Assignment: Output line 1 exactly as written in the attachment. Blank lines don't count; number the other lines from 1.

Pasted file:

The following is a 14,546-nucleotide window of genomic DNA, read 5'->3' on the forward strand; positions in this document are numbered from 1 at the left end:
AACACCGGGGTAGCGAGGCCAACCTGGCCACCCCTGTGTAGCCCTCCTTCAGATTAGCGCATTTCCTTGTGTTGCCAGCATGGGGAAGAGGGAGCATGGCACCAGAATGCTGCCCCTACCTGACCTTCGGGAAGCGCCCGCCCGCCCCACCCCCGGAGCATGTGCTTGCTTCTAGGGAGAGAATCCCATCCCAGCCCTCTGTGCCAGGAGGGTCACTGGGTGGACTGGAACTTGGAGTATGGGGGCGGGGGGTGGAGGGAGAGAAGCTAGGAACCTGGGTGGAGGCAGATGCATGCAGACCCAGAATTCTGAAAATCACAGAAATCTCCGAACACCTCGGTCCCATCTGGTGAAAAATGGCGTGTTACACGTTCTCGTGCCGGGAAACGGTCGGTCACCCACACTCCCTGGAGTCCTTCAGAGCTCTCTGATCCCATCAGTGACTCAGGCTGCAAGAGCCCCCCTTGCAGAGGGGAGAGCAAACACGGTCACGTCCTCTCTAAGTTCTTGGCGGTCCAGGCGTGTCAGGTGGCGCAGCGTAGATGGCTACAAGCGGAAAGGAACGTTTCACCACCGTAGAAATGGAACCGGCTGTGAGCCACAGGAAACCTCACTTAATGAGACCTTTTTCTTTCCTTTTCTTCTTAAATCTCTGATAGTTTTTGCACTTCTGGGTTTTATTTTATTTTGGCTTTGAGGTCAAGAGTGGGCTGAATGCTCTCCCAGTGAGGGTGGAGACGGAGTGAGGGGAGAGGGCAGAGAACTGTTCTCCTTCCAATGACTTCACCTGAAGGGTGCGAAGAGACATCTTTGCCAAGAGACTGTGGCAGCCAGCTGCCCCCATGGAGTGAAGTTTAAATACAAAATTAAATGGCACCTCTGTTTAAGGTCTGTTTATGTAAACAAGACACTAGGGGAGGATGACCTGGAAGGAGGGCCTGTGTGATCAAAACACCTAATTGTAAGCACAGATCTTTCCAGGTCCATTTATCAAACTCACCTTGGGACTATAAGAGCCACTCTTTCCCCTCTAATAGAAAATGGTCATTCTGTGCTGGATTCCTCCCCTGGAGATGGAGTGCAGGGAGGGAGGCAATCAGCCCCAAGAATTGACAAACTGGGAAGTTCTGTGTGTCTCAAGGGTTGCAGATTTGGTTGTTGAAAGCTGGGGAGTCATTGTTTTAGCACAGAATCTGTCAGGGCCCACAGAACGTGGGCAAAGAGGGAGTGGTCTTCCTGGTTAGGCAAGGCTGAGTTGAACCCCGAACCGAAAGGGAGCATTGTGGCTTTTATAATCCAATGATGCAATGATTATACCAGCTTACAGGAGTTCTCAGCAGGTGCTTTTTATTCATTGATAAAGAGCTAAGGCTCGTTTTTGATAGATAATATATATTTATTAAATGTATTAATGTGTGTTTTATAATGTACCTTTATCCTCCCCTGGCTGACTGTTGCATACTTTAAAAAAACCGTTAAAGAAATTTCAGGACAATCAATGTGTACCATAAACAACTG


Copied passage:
The following is a 14,546-nucleotide window of genomic DNA, read 5'->3' on the forward strand; positions in this document are numbered from 1 at the left end: